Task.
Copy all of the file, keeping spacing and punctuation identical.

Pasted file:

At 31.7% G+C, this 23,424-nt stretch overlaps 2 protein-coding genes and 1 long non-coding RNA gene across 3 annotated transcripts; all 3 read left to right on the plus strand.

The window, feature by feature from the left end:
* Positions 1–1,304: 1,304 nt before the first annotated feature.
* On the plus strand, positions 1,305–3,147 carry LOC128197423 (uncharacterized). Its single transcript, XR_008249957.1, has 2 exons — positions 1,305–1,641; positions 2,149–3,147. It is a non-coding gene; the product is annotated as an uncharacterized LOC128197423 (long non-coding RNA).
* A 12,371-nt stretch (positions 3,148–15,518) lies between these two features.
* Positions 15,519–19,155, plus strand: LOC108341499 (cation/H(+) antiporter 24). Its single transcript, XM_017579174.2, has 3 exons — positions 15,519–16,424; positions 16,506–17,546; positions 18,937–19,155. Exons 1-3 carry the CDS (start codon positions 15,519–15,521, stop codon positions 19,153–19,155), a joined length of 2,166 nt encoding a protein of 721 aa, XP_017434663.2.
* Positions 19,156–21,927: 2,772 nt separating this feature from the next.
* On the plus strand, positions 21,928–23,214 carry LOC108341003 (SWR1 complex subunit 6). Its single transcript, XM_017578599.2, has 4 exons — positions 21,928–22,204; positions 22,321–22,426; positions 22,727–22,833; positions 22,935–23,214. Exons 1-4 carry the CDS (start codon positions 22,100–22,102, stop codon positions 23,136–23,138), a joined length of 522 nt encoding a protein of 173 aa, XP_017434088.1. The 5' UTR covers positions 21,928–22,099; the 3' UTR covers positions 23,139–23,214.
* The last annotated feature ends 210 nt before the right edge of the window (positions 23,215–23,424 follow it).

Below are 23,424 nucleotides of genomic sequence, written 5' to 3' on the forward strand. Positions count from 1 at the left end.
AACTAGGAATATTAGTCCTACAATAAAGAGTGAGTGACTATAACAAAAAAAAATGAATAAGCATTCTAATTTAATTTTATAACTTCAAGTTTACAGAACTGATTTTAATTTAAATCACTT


At 31.7% G+C, this 23,424-nt stretch overlaps 2 protein-coding genes and 1 long non-coding RNA gene across 3 annotated transcripts; all 3 read left to right on the plus strand.

The window, feature by feature from the left end:
* Positions 1–1,304: 1,304 nt before the first annotated feature.
* On the plus strand, positions 1,305–3,147 carry LOC128197423 (uncharacterized). Its single transcript, XR_008249957.1, has 2 exons — positions 1,305–1,641; positions 2,149–3,147. It is a non-coding gene; the product is annotated as an uncharacterized LOC128197423 (long non-coding RNA).
* A 12,371-nt stretch (positions 3,148–15,518) lies between these two features.
* Positions 15,519–19,155, plus strand: LOC108341499 (cation/H(+) antiporter 24). Its single transcript, XM_017579174.2, has 3 exons — positions 15,519–16,424; positions 16,506–17,546; positions 18,937–19,155. Exons 1-3 carry the CDS (start codon positions 15,519–15,521, stop codon positions 19,153–19,155), a joined length of 2,166 nt encoding a protein of 721 aa, XP_017434663.2.
* Positions 19,156–21,927: 2,772 nt separating this feature from the next.
* On the plus strand, positions 21,928–23,214 carry LOC108341003 (SWR1 complex subunit 6). Its single transcript, XM_017578599.2, has 4 exons — positions 21,928–22,204; positions 22,321–22,426; positions 22,727–22,833; positions 22,935–23,214. Exons 1-4 carry the CDS (start codon positions 22,100–22,102, stop codon positions 23,136–23,138), a joined length of 522 nt encoding a protein of 173 aa, XP_017434088.1. The 5' UTR covers positions 21,928–22,099; the 3' UTR covers positions 23,139–23,214.
* The last annotated feature ends 210 nt before the right edge of the window (positions 23,215–23,424 follow it).

Below are 23,424 nucleotides of genomic sequence, written 5' to 3' on the forward strand. Positions count from 1 at the left end.
AACTAGGAATATTAGTCCTACAATAAAGAGTGAGTGACTATAACAAAAAAAAATGAATAAGCATTCTAATTTAATTTTATAACTTCAAGTTTACAGAACTGATTTTAATTTAAATCACTT